Proof of the Power Rule
to accompany
Calculus Applied to the Real World

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The Power Rule

If $a$ is any real number, and $f(x) = x^a,$ then

    $f^{'}(x) = ax^{a-1}.$

The proof is divided into several steps. However, you can skip to the last step for a quick proof that uses the formula for the derivative of exponential functions.

Step 1: Proof of the Power Rule for Non-Negative Integer Exponents

In this step, we assume that $f(x) = x^n,$ where $n$ is some positive integer: $0, 1, 2, 3,$ ....

First, if $n$ happens to be zero, $f(x) = x^0 = 1,$ a constant, and so its derivative is zero, by the result we proved in the text.

Thus, assume that $n$ is a positive integer. To follow the proof of this step you must recognize a nice little algebraic fact. First look at these identities.

(Use the distributive law to expand the right-hand side in each case.)

These examples generalize to give us the following formula

Difference of Two n th Powers

If $a$ and $b$ are real numbers, and $n$ is a positive integer, then

    $a^n - b^n = (a-b)(a^{n-1} + a^{n-2} b + a^{n-3} b^2 + . . . + ab^{n-2} + b^{n-1}).$

Now let us turn back to the proof at hand. Write $f(x) = x^n.$ Then

We now rewrite the numerator using the identity above with $"a"$ replaced by the quantity $(x+h)$ and $"b"$ by $x,$ getting

Now that we have canceled the $h$ from the denominator, we have a closed-form function of $h$ with $h=0$ in its domain, so we can evaluate the limit by substituting $h = 0.$ Each term in the sum becomes $x^{n-1}$ if we do that, so we get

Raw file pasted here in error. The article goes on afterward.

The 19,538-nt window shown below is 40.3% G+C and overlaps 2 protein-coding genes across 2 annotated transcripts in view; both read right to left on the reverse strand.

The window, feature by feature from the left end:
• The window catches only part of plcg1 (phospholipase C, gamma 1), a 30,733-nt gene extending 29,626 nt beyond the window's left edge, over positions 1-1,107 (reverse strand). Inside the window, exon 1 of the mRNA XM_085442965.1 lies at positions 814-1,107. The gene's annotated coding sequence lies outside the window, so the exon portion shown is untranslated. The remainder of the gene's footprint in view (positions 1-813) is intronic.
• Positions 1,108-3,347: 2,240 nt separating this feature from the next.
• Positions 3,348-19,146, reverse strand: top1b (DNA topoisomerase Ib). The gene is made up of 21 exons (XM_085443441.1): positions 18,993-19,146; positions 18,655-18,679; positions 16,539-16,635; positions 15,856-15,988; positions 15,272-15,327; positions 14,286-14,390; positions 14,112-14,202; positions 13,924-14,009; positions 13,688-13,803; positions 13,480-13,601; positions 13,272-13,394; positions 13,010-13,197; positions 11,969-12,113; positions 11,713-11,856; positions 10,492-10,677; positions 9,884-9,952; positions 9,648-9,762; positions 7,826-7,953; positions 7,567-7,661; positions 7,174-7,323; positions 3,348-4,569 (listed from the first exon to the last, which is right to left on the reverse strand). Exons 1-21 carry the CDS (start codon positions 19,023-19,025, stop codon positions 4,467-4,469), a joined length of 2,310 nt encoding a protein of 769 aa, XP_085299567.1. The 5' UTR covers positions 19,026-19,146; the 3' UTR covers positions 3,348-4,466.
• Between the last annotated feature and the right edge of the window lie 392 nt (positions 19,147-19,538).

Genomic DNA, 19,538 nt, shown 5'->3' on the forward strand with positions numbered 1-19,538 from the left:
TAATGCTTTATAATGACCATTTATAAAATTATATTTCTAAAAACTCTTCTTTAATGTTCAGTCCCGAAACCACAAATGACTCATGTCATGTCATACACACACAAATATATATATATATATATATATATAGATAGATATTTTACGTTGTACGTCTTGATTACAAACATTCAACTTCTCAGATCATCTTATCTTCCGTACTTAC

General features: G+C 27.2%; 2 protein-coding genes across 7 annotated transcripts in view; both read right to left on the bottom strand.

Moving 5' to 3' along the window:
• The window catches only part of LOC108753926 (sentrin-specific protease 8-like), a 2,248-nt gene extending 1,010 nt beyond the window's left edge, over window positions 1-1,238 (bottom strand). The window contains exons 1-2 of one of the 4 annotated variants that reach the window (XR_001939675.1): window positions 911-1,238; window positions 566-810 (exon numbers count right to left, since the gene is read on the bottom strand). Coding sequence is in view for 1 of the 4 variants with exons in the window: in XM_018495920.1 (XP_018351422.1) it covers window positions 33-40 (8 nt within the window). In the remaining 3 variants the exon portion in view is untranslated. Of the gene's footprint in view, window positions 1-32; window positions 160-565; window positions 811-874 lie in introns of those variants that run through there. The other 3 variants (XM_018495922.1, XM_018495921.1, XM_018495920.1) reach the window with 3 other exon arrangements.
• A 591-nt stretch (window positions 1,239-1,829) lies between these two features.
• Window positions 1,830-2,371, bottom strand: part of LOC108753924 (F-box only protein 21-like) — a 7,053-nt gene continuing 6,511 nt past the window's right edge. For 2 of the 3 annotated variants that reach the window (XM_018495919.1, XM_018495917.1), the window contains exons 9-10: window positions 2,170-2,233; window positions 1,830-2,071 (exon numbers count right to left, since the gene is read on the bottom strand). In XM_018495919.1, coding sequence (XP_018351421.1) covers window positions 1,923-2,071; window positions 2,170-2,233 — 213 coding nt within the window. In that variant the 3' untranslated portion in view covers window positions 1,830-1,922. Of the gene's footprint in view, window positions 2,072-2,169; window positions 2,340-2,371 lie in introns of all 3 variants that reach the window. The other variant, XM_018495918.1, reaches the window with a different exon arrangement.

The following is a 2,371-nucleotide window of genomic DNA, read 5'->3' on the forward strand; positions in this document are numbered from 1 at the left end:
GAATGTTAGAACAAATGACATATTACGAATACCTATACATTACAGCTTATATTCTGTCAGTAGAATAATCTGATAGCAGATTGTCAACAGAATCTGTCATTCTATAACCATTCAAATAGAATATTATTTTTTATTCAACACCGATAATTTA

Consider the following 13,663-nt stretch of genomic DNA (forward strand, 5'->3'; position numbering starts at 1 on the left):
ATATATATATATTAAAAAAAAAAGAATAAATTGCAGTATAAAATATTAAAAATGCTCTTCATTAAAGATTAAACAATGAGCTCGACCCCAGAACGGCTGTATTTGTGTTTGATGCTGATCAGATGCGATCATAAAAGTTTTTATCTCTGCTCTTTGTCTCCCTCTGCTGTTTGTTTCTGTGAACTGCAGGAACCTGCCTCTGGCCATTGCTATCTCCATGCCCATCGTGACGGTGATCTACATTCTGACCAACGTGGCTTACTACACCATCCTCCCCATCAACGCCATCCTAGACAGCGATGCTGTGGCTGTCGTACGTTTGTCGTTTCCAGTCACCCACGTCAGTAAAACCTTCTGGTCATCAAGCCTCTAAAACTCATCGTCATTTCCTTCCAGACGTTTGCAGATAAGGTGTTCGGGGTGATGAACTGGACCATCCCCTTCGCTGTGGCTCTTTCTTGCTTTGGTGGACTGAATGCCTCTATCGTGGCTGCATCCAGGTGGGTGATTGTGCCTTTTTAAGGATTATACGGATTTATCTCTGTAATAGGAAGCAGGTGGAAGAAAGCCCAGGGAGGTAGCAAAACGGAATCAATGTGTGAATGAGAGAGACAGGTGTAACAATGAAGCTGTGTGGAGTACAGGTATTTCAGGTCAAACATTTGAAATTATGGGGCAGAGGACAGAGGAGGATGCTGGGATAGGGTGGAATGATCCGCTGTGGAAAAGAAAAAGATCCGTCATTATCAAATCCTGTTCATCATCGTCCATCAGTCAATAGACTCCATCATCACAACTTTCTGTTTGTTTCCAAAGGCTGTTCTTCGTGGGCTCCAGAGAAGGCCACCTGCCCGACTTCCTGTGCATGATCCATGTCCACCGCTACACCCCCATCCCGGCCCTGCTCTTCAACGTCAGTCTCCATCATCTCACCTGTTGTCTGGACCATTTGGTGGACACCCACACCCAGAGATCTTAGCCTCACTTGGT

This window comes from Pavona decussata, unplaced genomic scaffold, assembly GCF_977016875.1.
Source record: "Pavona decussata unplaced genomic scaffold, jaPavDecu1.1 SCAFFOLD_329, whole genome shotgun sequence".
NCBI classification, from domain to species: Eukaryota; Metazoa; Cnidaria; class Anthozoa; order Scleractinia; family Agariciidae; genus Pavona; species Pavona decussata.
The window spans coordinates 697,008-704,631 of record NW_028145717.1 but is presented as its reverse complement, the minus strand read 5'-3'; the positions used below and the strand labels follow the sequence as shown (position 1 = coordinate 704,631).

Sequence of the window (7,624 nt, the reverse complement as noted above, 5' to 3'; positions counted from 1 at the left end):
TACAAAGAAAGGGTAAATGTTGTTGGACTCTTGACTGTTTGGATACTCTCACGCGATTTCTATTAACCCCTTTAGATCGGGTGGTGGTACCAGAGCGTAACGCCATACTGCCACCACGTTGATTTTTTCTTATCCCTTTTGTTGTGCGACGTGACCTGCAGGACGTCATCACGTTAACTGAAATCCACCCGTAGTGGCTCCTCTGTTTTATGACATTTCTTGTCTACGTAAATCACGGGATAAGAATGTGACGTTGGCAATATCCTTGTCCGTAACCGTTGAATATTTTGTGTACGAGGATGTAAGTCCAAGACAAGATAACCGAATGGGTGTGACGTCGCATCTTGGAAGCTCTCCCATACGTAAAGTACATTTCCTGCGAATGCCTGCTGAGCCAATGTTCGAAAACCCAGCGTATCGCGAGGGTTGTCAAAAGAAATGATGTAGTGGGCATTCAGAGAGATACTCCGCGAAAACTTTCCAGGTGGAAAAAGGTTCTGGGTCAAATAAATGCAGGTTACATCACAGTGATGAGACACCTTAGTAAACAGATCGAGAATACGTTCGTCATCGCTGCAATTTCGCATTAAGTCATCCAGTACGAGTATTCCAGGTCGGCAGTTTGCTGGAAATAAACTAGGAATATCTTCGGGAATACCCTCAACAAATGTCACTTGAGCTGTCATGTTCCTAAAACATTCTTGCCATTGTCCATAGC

There are $n$ terms, so $f^{'}(x) = nx^{n-1},$ completing the proof of this step.

Step 2: Proof of the Power Rule for Negative Integer Exponents

Here, we assume that $f(x) = x6{-n},$ where $n = 0, 1, 2, 3,....$ Since we are required here to justify the power rule for negative integers, we can't simply go ahead and use it! "Officially," all we can use are the power rule for positive integers (Step 1), and the product and quotient rules. (The product rule is proved in the text, and the quotient rule is proved here.)

What we can do is this: write $x^{-n}$ as $\frac{1}{x^{n}}$ and use the quotient rule. Applying the quotient rule to $\frac{1}{x^{n}}$ gives

and we are done with this step.

Step 3: Proof of the Power Rule for Rational Exponents

For this step, we assume that $f(x) = x^{p/q},$ where $p$ and $q$ are integers (positive or negative), and we must show that

To prove this, let $y = x^{p/q}.$ Thus, the problem is to calculate $\frac{dy}{dx}$ without assuming the power rule for anything but integer exponents. Before we do anything, we raise both sides to the power $q$ in order to get integer exponents everywhere.

Now we take the equation $y^q = x^p$ and differentiate both sides with respect to $x.$ By the chain rule,


Equating these derivatives gives

Now remember that we want $\frac{dy}{dx}$ by itself. We can solve for $\frac{dy}{dx}$ by dividing both sides by the quantity $qy^{q-1}:$

But $y = x^{\frac{p}{q}},$ and so


Step 4: Proof of the Power Rule for Arbitrary Real Exponents (The General Case)

Actually, this step does not even require the previous steps, although it does rely on the use of exponential functions and their derivatives.

First, we need the equality $x^n = e^{n\ln x}.$ (You can check this by taking the natural logarithm of both sides).

This proves the power rule for all real powers.